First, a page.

That's not to say the movie has little in the way of problems. It's not usually my way to be all gender-focused and feminist, but like his former film Independence Day, the heroes are largely male-heavy. The few female roles act mainly as support systems for the male characters to hang onto. Just as Constance Spano and Mary McDonnell were sorely underused in ID4, so are Amanda Peet and the extraordinarily talented actress Thandie Newton in this film. The only remotely strong woman (the Vivica A. Fox character, to keep the metaphor going) is Lisa Lu (Joy Luck Club) who, after her big scene, promptly has no subsequent dialogue. Does it detract from enjoying the movie as a whole? No, but it surely does make you think afterward.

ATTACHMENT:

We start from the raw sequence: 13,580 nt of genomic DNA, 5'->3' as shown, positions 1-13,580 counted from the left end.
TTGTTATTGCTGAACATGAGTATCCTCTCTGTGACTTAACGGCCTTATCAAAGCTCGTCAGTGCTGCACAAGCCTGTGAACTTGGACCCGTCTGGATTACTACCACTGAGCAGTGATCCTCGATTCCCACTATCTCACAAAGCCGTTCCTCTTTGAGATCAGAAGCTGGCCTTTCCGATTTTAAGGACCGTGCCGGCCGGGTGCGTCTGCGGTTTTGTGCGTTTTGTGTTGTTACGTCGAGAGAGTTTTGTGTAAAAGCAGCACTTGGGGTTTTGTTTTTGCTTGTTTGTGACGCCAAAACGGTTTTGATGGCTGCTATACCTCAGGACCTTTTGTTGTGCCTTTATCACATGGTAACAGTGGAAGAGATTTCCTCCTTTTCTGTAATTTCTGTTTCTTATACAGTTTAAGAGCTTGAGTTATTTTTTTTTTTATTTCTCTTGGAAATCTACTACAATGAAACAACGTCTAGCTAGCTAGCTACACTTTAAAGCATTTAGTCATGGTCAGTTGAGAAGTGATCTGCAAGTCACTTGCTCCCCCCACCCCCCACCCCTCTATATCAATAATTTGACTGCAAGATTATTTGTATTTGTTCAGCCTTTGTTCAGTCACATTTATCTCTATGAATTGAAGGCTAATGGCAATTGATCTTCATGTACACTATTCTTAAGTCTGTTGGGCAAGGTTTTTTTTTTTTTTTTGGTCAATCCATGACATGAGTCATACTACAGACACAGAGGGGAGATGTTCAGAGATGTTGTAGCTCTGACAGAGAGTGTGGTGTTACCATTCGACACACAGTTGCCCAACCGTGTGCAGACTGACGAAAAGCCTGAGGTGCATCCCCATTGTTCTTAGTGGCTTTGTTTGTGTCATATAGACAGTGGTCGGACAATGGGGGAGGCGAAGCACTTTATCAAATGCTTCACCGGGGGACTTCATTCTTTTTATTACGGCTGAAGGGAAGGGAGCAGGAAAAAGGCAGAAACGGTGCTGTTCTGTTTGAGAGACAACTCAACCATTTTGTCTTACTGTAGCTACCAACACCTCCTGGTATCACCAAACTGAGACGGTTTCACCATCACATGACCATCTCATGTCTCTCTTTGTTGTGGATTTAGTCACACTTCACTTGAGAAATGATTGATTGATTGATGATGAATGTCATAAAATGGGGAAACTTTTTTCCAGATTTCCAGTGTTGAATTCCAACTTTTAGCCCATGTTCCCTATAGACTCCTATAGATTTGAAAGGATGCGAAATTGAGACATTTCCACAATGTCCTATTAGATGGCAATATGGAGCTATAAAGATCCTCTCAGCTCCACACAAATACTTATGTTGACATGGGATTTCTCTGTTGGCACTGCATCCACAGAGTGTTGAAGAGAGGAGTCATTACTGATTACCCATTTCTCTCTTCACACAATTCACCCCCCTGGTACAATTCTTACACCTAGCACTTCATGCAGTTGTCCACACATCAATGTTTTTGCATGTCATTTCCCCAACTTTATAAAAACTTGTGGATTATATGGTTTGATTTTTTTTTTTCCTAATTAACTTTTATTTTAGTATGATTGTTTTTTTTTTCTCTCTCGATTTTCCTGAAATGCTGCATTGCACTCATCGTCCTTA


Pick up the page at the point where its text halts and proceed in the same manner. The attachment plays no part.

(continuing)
Despite these gripes, you're not watching 2012 for the social commentary. You're watching it for the cheese, to grip the arms of your chair and shriek as your hero once again escapes calamity. And despite not being as good as the aforementioned Independence Day, 2012 was a great by-the-numbers action flick which succeeds in getting it's point across with a maximization of body count. Worth renting and seeing on a good TV.

Am I the only one who believes a movie about Fallen Angels toting machine guns and blasting all hell from the Apocalypse, one starring Paul Bettany (Master and Commander, Young Victoria) to boot, should be a GOOD film? Apparently so, as there's little to recommend Legion to anyone with a pulse, not anything that you haven't already pretty much seen in the trailers, anyway.